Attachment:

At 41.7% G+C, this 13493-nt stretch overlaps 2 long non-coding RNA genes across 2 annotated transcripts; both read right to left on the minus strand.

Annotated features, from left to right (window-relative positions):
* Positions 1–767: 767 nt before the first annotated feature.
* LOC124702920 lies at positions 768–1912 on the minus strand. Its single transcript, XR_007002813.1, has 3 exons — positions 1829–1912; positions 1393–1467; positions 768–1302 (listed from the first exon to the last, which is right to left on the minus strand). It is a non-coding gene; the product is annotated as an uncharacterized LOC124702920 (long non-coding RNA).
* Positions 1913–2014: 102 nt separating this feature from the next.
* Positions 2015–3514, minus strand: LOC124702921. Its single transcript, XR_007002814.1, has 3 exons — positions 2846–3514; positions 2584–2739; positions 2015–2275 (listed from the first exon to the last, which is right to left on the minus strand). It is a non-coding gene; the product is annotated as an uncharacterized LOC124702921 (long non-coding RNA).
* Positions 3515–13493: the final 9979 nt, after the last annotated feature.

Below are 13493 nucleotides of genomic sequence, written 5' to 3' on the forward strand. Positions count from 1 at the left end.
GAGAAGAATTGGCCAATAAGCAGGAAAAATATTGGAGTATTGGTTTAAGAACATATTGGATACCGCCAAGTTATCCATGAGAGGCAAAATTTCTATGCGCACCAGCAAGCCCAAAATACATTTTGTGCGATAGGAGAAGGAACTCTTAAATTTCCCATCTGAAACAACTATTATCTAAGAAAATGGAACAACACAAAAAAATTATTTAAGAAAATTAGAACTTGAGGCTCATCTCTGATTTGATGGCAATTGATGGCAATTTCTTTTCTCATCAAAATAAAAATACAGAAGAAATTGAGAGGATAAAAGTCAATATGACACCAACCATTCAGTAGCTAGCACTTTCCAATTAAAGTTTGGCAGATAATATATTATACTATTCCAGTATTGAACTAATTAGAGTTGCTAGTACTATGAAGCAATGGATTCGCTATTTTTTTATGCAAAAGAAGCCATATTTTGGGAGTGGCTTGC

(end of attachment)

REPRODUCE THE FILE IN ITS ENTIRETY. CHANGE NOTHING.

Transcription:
At 41.7% G+C, this 13493-nt stretch overlaps 2 long non-coding RNA genes across 2 annotated transcripts; both read right to left on the minus strand.

Annotated features, from left to right (window-relative positions):
* Positions 1–767: 767 nt before the first annotated feature.
* LOC124702920 lies at positions 768–1912 on the minus strand. Its single transcript, XR_007002813.1, has 3 exons — positions 1829–1912; positions 1393–1467; positions 768–1302 (listed from the first exon to the last, which is right to left on the minus strand). It is a non-coding gene; the product is annotated as an uncharacterized LOC124702920 (long non-coding RNA).
* Positions 1913–2014: 102 nt separating this feature from the next.
* Positions 2015–3514, minus strand: LOC124702921. Its single transcript, XR_007002814.1, has 3 exons — positions 2846–3514; positions 2584–2739; positions 2015–2275 (listed from the first exon to the last, which is right to left on the minus strand). It is a non-coding gene; the product is annotated as an uncharacterized LOC124702921 (long non-coding RNA).
* Positions 3515–13493: the final 9979 nt, after the last annotated feature.

Below are 13493 nucleotides of genomic sequence, written 5' to 3' on the forward strand. Positions count from 1 at the left end.
GAGAAGAATTGGCCAATAAGCAGGAAAAATATTGGAGTATTGGTTTAAGAACATATTGGATACCGCCAAGTTATCCATGAGAGGCAAAATTTCTATGCGCACCAGCAAGCCCAAAATACATTTTGTGCGATAGGAGAAGGAACTCTTAAATTTCCCATCTGAAACAACTATTATCTAAGAAAATGGAACAACACAAAAAAATTATTTAAGAAAATTAGAACTTGAGGCTCATCTCTGATTTGATGGCAATTGATGGCAATTTCTTTTCTCATCAAAATAAAAATACAGAAGAAATTGAGAGGATAAAAGTCAATATGACACCAACCATTCAGTAGCTAGCACTTTCCAATTAAAGTTTGGCAGATAATATATTATACTATTCCAGTATTGAACTAATTAGAGTTGCTAGTACTATGAAGCAATGGATTCGCTATTTTTTTATGCAAAAGAAGCCATATTTTGGGAGTGGCTTGC